Numerical Analysis.

Ordinary differential equations were integrated by 4th order Runge–Kutta (17), and integration of the delay differential equation was performed by using an integration routine similar to the RETARD algorithm (18). For parameter estimation, we used the maximum likelihood estimator with an optimization routine of the Gauss–Newton type by minimizing χ2(x1(t = 0), k[right harpoon-up]) = ∑equation M1equation M2[(yequation M3(ti) − yequation M4(ti))2equation M5], where yequation M6(ti) are the observed data for component j at time ti, and yequation M7(ti, x1(t = 0), k[right harpoon-up]) is the model trajectory with starting value x1(t = 0) and the parameters k[right harpoon-up]; note that x2(t = 0) = x3(t = 0) = x4(t = 0) = 0. σij were estimated as follows: Residuals at the individual time point were calculated by Sawitzki–Golay filtering (17, 19). Because the measurement process represents a Poisson process, we apply a relative error model and estimate the proportionality constant from the rescaled residuals of duplicated measurements. Derivatives of χ2 with respect to starting values and parameters were computed by using an extrapolation scheme for finite differences, as implemented by Ridder (20). Confidence intervals were computed with help of likelihood contours (17).

Results

Deriving a Mathematical Model of the Core Module of the JAK-STAT Signaling Pathway.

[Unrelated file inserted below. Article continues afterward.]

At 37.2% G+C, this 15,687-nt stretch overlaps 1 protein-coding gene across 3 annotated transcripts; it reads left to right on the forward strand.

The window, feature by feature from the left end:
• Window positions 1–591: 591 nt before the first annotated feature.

To model the pathway, we started with a parameterized model of the JAK-STAT core module reflecting the feed-forward information transfer from the cell surface to the nucleus and monitored ligand induced activation of STAT5 mediated by the EpoR. The individual steps of the core module (Fig. (Fig.1)1) were translated into four coupled differential equations describing the dynamics of the four different STAT5 populations over time

equation M8

equation M9

equation M10

equation M11

where the pool of cytoplasmic STAT5 is represented by x1 (unphosphorylated STAT5), x2 (tyrosine phosphorylated monomeric STAT5), x3 (tyrosine phosphorylated dimeric STAT5), and x4 is the nuclear STAT5. Eqs. 1–4 assume mass-action kinetics for the individual reaction steps. Although this holds for the dimerization process, it represents an approximation for STAT5 phosphorylation and nuclear translocation, assuming that the tyrosine kinase, phosphorylating STAT5 monomers, and the nuclear import machinery are not rate limiting.

Because individual STAT5 populations are experimentally difficult to access, we measured in the cytoplasm the amount of tyrosine phosphorylated STAT5 (y1 = k5(x2 +2x3)) and the total amount of STAT5 (y2 = k6(x1 + x2 + 2x3)). The scaling parameters k5 and k6 were introduced because only relative protein amounts are measured by our quantitative experiments. As input function that determines the STAT5 response, Epo-induced tyrosine phosphorylation of the EpoR (EpoRA, Fig. Fig.11 A and B) was quantified (y3 = k7EpoRA). Due to the mathematical structure of the differential equations, the scaling factor k7 cannot be disentangled from the rate constant k1, and k2 is coupled to x1(0) (a detailed discussion of the identifiable parameter combinations is published as supporting information on the PNAS web site). The identifiable parameter combinations were simultaneously estimated based on results from three independent experiments, whereas the nuisance parameters k5, k6 and k7 were determined separately for each experiment.

Determination of the Dynamic Parameters Based on Time-Course Experiments.